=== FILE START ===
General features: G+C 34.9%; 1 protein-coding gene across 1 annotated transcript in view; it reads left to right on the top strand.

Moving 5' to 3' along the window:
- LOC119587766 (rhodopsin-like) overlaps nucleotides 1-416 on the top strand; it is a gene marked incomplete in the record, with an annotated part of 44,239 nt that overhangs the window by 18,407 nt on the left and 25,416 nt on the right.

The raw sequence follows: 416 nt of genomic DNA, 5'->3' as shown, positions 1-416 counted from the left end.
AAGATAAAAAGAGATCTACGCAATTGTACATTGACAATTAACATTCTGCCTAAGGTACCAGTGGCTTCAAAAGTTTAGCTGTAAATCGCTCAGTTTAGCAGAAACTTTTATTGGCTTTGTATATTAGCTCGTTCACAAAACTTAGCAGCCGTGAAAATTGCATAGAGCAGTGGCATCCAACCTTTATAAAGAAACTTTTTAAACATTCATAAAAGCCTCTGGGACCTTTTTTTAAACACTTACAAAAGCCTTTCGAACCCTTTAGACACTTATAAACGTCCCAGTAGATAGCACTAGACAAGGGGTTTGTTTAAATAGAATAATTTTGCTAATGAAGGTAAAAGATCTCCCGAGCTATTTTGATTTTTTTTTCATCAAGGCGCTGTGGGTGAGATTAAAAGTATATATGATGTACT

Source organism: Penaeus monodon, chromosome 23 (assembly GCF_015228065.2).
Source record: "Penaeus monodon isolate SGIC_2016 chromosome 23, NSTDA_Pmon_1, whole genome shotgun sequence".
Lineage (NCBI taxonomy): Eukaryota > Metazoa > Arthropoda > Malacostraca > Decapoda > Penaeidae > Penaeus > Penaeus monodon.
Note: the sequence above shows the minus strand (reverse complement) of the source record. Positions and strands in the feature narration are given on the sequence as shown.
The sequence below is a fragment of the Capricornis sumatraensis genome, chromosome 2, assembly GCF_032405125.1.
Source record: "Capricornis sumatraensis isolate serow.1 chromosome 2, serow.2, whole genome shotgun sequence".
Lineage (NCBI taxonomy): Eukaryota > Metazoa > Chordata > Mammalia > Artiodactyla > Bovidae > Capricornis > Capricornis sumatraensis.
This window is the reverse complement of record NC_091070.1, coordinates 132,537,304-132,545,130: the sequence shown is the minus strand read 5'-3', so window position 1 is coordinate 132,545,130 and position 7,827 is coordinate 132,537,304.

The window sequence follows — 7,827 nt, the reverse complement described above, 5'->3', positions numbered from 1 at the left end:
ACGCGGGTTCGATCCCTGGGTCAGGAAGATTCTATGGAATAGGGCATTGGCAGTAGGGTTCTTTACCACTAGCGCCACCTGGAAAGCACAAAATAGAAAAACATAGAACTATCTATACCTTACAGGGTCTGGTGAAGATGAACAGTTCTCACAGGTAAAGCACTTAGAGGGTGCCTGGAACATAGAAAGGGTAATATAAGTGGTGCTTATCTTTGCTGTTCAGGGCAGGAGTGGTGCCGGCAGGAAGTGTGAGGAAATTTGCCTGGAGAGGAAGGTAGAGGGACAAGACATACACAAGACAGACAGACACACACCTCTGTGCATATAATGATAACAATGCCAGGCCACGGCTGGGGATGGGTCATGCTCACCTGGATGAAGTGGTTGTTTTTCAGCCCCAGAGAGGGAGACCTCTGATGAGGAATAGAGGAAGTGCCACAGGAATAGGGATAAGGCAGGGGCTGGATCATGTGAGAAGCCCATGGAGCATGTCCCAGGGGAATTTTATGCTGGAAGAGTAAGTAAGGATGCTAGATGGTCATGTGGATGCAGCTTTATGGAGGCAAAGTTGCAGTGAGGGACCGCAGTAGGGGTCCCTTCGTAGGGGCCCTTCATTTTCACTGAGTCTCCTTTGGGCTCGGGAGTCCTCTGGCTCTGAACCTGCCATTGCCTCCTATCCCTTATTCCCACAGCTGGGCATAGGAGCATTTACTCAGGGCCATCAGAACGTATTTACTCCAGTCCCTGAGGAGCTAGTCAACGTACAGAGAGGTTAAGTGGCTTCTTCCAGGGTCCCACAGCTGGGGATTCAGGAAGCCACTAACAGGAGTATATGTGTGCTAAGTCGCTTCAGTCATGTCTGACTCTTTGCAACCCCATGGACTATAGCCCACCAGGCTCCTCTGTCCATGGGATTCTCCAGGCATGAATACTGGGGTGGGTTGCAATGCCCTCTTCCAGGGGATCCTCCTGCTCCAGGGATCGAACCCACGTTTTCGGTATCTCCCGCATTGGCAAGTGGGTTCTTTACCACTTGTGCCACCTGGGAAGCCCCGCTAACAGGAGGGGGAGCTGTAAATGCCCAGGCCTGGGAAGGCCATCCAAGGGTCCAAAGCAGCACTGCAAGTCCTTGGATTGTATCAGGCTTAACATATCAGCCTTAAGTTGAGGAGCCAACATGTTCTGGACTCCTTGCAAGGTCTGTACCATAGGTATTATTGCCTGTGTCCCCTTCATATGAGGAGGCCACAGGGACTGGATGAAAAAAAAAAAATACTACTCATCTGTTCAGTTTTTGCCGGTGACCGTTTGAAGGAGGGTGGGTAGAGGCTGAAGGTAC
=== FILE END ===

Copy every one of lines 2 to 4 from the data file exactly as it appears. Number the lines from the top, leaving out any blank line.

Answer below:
Moving 5' to 3' along the window:
- LOC119587766 (rhodopsin-like) overlaps nucleotides 1-416 on the top strand; it is a gene marked incomplete in the record, with an annotated part of 44,239 nt that overhangs the window by 18,407 nt on the left and 25,416 nt on the right.

The raw sequence follows: 416 nt of genomic DNA, 5'->3' as shown, positions 1-416 counted from the left end.